Background: Little is known about what information affects men's decisions about prostate cancer screening.
Methods: We developed a four-part decision aid about prostate cancer screening and tested it in men, ages 45-85, to determine how the information in each part--(1) the epidemiology of prostate cancer; (2) the PSA test; (3) prostate biopsy and treatment options for prostate cancer; and (4) balance sheets to aid decision-making--affected men's interest in screening.
Results: One hundred eighty-eight men from one general internal medicine clinic participated in our study (response rate 65%). Before the decision aid, 76% were interested in screening; 8% were not; and 16% were undecided. The decision aid increased the proportion of men who knew the advantages (+28%; 95% CI: 21-35) and disadvantages (+55%; 95% CI: 48-63%) of screening. It also increased the proportion who knew enough to make a decision (+24; 95% CI: 16-32%). It did not change men's interest in screening (P = 0.134). Twenty percent of men, however, did change their interest category. Men who were undecided at baseline were more likely to change than those who were interested or not interested. There were no clinically meaningful changes in interest following each component part of the decision aid.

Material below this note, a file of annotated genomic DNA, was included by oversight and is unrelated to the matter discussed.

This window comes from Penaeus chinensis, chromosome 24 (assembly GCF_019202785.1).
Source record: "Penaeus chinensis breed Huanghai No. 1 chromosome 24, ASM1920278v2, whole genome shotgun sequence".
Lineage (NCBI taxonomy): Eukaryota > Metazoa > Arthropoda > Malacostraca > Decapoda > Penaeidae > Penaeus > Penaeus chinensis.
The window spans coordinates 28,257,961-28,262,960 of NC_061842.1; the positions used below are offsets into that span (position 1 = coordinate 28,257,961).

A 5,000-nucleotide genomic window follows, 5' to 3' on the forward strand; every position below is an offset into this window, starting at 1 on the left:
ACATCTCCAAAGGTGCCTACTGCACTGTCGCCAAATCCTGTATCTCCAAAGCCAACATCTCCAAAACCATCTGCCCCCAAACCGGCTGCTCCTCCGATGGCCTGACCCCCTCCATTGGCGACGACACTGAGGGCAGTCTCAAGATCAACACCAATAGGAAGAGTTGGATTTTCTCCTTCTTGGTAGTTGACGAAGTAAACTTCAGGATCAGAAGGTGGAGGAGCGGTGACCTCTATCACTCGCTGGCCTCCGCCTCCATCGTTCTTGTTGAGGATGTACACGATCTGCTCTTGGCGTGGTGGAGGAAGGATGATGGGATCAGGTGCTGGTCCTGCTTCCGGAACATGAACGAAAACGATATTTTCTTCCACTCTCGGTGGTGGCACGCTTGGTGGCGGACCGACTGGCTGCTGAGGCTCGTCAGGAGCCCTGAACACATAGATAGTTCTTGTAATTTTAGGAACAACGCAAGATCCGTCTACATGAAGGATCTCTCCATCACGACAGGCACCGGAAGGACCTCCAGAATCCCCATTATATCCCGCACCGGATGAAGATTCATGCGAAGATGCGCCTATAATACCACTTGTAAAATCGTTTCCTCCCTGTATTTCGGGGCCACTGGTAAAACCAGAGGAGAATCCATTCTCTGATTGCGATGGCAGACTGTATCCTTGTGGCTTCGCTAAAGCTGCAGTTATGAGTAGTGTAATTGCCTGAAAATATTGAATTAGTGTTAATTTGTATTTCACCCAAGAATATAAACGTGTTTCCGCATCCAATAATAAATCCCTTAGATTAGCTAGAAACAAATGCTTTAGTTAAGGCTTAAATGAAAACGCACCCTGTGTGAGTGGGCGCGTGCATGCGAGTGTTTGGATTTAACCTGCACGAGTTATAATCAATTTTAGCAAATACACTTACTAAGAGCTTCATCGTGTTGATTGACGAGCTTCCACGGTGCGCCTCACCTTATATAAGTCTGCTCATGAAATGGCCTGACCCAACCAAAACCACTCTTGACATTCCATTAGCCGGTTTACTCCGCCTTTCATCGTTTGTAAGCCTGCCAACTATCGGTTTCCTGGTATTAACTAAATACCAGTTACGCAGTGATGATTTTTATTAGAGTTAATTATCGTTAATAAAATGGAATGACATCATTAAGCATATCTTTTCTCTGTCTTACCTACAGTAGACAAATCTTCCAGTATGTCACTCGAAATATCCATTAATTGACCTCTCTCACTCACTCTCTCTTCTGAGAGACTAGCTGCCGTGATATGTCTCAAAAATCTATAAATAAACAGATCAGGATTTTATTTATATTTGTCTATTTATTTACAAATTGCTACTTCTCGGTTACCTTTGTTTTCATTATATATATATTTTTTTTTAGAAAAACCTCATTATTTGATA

Conclusion: Interest in prostate cancer screening is high and remained high after a 10 min decision aid. The decision aid increased the proportion of men with sufficient information to decide about screening. It also changed 20% of men's interest in screening. Because no single piece of information was influential to decision-making in all men, clinicians may want to tailor information to men's individual needs.
Copyright 2004 Elsevier Ireland Ltd.